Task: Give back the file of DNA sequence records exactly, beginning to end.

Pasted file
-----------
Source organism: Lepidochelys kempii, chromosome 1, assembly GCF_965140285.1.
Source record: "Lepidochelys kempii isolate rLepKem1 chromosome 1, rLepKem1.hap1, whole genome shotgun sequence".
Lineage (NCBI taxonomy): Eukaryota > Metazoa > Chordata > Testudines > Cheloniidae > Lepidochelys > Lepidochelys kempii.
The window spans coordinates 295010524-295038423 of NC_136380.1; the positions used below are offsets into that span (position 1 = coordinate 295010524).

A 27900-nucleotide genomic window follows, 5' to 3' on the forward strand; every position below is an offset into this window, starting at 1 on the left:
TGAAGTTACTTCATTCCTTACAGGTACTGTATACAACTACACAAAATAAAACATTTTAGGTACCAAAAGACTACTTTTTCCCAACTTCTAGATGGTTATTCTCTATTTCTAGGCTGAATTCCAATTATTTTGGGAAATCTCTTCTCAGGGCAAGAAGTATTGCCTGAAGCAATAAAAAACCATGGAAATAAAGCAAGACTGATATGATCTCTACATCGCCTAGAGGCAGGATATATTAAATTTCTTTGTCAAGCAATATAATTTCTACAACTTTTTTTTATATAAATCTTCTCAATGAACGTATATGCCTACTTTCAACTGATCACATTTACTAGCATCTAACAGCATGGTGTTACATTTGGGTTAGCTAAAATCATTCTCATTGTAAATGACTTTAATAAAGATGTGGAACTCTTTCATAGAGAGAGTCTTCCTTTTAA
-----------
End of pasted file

Source organism: Lepidochelys kempii, chromosome 1, assembly GCF_965140285.1.
Source record: "Lepidochelys kempii isolate rLepKem1 chromosome 1, rLepKem1.hap1, whole genome shotgun sequence".
Lineage (NCBI taxonomy): Eukaryota > Metazoa > Chordata > Testudines > Cheloniidae > Lepidochelys > Lepidochelys kempii.
The window spans coordinates 295010524-295038423 of NC_136380.1; the positions used below are offsets into that span (position 1 = coordinate 295010524).

A 27900-nucleotide genomic window follows, 5' to 3' on the forward strand; every position below is an offset into this window, starting at 1 on the left:
TGAAGTTACTTCATTCCTTACAGGTACTGTATACAACTACACAAAATAAAACATTTTAGGTACCAAAAGACTACTTTTTCCCAACTTCTAGATGGTTATTCTCTATTTCTAGGCTGAATTCCAATTATTTTGGGAAATCTCTTCTCAGGGCAAGAAGTATTGCCTGAAGCAATAAAAAACCATGGAAATAAAGCAAGACTGATATGATCTCTACATCGCCTAGAGGCAGGATATATTAAATTTCTTTGTCAAGCAATATAATTTCTACAACTTTTTTTTATATAAATCTTCTCAATGAACGTATATGCCTACTTTCAACTGATCACATTTACTAGCATCTAACAGCATGGTGTTACATTTGGGTTAGCTAAAATCATTCTCATTGTAAATGACTTTAATAAAGATGTGGAACTCTTTCATAGAGAGAGTCTTCCTTTTAA